Developing Countries: Sanitation and Water

Foreign, Commonwealth and Development Office written question – answered at on 17 May 2022.

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Photo of Stuart Anderson Stuart Anderson Conservative, Wolverhampton South West

To ask the Secretary of State for Foreign, Commonwealth and Development Affairs, what steps her Department has taken to increase access to clean water for drinking and sanitation in developing counties, including desalination projects, in the last three years.

Photo of Amanda Milling Amanda Milling Minister of State (Foreign, Commonwealth and Development Office)

The UK has strong track record of supporting people in developing countries with clean water and sanitation. In the five-year period to 2020, we helped over 60 million people to gain access to clean water and/or sanitation, having also reached over 60 million people from 2011 to 2015. This was achieved using a mix of technologies and approaches depending on the location and context. We have also supported WHO and UNICEF to strengthen national service delivery and track progress towards water and sanitation global goal targets.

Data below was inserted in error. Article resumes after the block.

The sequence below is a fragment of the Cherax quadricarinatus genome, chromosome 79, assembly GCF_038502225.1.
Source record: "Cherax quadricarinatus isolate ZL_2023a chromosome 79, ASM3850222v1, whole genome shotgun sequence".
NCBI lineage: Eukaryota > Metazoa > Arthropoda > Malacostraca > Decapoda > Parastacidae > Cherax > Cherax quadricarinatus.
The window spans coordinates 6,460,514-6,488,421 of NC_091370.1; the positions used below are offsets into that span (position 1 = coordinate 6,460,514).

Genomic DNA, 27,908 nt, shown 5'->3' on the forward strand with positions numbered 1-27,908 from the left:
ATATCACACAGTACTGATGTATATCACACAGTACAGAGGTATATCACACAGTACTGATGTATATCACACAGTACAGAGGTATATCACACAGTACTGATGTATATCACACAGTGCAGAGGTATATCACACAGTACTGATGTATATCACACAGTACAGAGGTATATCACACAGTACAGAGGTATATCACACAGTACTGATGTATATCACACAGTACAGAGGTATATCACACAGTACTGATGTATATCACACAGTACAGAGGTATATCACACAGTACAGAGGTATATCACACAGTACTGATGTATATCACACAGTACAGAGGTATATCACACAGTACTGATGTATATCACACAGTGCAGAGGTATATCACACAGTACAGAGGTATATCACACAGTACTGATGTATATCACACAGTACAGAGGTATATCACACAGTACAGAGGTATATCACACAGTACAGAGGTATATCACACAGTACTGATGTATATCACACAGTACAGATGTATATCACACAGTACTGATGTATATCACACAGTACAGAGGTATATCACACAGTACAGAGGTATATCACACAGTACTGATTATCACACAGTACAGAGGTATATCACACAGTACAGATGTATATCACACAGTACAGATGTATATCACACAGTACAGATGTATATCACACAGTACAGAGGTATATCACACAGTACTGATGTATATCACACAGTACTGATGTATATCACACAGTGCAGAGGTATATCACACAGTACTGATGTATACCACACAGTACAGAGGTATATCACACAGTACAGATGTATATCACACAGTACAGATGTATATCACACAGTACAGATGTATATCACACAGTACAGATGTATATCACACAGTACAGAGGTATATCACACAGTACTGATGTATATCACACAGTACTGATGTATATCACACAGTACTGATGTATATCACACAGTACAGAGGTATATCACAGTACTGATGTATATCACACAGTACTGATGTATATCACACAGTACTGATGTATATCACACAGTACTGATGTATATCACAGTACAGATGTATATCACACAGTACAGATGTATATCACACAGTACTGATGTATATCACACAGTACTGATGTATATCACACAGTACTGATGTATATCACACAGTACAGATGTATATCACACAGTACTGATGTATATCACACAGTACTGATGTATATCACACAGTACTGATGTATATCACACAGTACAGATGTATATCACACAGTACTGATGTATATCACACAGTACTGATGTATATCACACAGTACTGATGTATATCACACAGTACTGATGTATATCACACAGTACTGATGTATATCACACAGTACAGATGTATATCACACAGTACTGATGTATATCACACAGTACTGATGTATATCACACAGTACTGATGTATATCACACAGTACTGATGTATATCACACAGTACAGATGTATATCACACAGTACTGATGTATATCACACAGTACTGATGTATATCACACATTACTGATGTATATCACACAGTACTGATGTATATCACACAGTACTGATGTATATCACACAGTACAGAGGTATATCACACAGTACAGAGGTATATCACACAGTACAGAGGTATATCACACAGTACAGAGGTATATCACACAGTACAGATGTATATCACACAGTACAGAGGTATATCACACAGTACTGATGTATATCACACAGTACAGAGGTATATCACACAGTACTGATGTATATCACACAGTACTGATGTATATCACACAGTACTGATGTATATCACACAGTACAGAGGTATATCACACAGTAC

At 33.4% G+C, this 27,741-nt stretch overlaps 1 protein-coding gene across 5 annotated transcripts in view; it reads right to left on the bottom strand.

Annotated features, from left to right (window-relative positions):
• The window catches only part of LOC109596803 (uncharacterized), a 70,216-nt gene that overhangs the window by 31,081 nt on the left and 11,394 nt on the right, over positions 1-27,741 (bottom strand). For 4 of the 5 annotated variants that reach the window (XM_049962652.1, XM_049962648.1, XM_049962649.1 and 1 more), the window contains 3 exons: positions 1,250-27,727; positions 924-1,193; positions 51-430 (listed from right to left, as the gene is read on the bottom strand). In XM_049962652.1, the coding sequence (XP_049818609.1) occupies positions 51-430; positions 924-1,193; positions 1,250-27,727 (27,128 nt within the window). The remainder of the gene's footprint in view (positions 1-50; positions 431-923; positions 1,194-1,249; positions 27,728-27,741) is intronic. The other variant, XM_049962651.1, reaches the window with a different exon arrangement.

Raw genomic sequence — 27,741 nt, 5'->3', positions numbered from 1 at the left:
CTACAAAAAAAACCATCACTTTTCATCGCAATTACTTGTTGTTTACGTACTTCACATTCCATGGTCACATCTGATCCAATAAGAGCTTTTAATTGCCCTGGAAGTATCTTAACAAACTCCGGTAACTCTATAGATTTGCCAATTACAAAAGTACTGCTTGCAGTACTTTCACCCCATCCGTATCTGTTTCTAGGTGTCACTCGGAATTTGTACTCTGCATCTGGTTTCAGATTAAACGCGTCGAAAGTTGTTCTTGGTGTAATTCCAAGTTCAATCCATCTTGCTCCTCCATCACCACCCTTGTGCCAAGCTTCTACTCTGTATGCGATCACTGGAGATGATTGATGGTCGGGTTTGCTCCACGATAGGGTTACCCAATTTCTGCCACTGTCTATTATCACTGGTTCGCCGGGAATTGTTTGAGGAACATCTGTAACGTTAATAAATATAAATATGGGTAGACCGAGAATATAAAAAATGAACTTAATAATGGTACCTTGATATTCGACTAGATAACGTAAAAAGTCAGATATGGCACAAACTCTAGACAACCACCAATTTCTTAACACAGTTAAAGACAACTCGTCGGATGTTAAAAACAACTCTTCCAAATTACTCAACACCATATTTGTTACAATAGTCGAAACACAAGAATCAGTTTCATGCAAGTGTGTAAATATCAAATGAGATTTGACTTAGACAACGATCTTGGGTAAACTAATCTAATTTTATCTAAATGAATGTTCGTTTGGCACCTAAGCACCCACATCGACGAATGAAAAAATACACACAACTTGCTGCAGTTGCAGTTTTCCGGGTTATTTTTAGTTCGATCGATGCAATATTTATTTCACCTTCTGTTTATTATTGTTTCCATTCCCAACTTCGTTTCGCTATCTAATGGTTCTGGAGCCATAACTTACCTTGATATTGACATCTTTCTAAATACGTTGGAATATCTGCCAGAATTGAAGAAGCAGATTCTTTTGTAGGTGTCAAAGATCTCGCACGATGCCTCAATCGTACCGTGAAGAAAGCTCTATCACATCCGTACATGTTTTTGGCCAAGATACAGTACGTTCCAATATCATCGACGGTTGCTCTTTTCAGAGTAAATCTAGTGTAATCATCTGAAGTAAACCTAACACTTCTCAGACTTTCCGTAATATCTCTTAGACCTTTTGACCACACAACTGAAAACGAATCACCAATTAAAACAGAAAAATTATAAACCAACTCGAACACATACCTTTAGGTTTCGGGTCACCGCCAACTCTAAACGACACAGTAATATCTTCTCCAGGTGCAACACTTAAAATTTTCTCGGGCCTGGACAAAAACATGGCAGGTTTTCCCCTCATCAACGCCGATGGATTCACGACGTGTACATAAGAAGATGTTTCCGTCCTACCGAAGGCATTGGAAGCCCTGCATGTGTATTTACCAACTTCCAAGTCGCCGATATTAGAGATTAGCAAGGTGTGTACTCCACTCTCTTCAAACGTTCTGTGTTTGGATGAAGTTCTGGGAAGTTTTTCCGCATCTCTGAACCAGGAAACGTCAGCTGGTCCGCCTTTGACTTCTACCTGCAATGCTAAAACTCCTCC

Desalination processes are utilised in limited instances by FCDO partners including UNICEF, primarily in coastal areas where freshwater is scarce. The capital and operational costs of desalination can be high and care is needed to mitigate the environmental impact of the brine produced by these systems. Nevertheless, in some situations including emergencies, desalination may be less expensive than options such as water trucking from a distant source. Therefore, the UK will continue to consider desalination, alongside alternatives, where water supply is needed.

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